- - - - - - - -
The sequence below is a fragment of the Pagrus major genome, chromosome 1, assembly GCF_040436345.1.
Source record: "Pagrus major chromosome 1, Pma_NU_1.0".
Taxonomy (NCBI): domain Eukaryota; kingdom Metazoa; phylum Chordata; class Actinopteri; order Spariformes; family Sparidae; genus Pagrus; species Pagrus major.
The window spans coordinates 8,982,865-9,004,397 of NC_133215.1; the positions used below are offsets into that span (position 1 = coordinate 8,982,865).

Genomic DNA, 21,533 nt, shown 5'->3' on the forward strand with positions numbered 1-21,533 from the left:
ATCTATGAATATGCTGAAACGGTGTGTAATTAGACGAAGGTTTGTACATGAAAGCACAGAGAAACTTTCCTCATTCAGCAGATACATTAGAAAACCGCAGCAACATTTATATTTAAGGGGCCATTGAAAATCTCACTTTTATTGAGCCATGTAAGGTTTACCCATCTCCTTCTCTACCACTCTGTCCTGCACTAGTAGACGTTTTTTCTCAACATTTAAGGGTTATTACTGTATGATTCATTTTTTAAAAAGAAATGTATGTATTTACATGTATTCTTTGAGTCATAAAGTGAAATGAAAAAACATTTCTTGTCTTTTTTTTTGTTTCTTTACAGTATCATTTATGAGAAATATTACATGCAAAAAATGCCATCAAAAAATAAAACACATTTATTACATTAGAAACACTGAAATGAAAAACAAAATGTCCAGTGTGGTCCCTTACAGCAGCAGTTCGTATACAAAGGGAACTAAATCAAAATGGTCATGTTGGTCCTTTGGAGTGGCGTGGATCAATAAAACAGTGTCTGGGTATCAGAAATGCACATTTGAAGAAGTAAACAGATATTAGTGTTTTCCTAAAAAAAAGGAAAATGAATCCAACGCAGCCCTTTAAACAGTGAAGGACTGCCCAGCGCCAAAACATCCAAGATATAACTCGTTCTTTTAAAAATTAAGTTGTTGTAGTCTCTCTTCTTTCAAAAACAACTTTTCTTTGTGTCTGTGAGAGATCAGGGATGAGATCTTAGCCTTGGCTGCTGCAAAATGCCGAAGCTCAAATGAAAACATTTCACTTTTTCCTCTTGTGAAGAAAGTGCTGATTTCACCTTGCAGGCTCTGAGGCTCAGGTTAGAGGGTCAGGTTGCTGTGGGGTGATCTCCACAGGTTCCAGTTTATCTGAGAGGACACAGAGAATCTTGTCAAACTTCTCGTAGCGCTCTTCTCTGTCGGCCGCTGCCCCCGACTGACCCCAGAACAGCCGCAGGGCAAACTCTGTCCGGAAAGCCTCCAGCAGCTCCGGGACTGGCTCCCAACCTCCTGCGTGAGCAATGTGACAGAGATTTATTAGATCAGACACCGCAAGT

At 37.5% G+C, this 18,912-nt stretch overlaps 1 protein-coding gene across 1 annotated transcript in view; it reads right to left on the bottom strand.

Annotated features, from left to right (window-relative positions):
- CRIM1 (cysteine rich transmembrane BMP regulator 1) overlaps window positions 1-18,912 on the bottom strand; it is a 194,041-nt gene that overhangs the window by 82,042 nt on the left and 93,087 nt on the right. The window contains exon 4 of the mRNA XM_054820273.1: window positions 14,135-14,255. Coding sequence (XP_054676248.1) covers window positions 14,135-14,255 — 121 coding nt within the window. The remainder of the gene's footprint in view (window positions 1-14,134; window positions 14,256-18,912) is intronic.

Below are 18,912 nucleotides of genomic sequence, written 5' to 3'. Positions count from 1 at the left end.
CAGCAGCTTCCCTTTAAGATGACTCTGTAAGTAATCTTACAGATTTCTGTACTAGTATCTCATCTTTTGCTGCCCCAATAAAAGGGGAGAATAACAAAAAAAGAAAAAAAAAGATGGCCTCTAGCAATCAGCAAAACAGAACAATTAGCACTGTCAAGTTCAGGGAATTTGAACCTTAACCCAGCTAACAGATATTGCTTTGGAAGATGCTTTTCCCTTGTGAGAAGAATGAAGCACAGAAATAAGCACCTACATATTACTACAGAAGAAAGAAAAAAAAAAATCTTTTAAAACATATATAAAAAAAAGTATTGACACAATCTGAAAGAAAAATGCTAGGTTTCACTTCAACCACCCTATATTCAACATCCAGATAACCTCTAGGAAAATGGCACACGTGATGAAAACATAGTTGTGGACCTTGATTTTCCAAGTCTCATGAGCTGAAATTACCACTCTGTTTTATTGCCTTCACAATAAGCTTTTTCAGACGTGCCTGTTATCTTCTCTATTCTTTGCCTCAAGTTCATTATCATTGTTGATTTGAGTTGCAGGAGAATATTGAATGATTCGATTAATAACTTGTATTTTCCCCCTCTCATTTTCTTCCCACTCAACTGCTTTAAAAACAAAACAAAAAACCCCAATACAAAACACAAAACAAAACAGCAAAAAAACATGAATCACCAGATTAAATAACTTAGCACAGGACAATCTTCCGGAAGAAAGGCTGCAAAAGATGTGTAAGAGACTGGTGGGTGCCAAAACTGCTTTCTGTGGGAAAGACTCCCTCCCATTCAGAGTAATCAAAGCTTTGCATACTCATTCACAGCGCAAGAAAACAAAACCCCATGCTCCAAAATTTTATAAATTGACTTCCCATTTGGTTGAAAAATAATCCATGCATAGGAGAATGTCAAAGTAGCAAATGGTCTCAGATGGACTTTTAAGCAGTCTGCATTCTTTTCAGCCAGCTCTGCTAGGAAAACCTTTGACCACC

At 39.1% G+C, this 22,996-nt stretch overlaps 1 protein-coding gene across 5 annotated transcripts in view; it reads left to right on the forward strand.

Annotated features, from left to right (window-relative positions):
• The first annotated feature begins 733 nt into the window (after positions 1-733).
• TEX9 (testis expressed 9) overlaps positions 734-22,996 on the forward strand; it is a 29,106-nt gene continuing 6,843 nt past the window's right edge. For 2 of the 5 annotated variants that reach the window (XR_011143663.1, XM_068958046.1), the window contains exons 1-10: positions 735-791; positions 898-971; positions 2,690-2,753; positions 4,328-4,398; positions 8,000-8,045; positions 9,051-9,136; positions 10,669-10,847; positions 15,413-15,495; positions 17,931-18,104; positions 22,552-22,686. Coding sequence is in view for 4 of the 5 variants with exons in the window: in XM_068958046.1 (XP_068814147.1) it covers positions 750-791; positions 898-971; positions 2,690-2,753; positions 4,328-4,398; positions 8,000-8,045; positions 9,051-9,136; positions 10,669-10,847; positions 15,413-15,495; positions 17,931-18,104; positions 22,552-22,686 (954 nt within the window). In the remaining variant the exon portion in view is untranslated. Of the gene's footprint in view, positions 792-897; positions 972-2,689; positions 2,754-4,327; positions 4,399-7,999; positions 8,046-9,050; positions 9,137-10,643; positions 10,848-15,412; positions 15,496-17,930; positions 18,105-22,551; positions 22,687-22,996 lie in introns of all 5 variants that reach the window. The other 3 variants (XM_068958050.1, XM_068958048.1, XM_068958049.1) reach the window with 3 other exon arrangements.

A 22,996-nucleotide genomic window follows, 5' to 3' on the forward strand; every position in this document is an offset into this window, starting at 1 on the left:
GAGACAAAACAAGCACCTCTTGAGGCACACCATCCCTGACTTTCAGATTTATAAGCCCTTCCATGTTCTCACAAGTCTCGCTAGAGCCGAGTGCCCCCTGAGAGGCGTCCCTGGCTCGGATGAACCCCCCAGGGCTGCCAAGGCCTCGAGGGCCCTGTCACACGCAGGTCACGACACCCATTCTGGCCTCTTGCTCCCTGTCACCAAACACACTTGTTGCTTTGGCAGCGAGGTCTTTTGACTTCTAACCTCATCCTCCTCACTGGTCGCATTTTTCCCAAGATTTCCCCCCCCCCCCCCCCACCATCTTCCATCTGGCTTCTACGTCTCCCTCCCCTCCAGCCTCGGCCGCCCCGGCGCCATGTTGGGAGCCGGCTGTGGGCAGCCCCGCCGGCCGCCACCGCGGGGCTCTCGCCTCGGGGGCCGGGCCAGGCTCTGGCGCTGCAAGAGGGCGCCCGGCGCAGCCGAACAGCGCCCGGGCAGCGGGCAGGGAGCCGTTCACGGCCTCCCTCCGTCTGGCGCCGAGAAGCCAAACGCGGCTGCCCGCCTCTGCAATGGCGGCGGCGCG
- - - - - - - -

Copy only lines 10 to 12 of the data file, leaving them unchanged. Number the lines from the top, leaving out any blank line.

Below are 18,912 nucleotides of genomic sequence, written 5' to 3'. Positions count from 1 at the left end.
CAGCAGCTTCCCTTTAAGATGACTCTGTAAGTAATCTTACAGATTTCTGTACTAGTATCTCATCTTTTGCTGCCCCAATAAAAGGGGAGAATAACAAAAAAAGAAAAAAAAAGATGGCCTCTAGCAATCAGCAAAACAGAACAATTAGCACTGTCAAGTTCAGGGAATTTGAACCTTAACCCAGCTAACAGATATTGCTTTGGAAGATGCTTTTCCCTTGTGAGAAGAATGAAGCACAGAAATAAGCACCTACATATTACTACAGAAGAAAGAAAAAAAAAAATCTTTTAAAACATATATAAAAAAAAGTATTGACACAATCTGAAAGAAAAATGCTAGGTTTCACTTCAACCACCCTATATTCAACATCCAGATAACCTCTAGGAAAATGGCACACGTGATGAAAACATAGTTGTGGACCTTGATTTTCCAAGTCTCATGAGCTGAAATTACCACTCTGTTTTATTGCCTTCACAATAAGCTTTTTCAGACGTGCCTGTTATCTTCTCTATTCTTTGCCTCAAGTTCATTATCATTGTTGATTTGAGTTGCAGGAGAATATTGAATGATTCGATTAATAACTTGTATTTTCCCCCTCTCATTTTCTTCCCACTCAACTGCTTTAAAAACAAAACAAAAAACCCCAATACAAAACACAAAACAAAACAGCAAAAAAACATGAATCACCAGATTAAATAACTTAGCACAGGACAATCTTCCGGAAGAAAGGCTGCAAAAGATGTGTAAGAGACTGGTGGGTGCCAAAACTGCTTTCTGTGGGAAAGACTCCCTCCCATTCAGAGTAATCAAAGCTTTGCATACTCATTCACAGCGCAAGAAAACAAAACCCCATGCTCCAAAATTTTATAAATTGACTTCCCATTTGGTTGAAAAATAATCCATGCATAGGAGAATGTCAAAGTAGCAAATGGTCTCAGATGGACTTTTAAGCAGTCTGCATTCTTTTCAGCCAGCTCTGCTAGGAAAACCTTTGACCACC

At 39.1% G+C, this 22,996-nt stretch overlaps 1 protein-coding gene across 5 annotated transcripts in view; it reads left to right on the forward strand.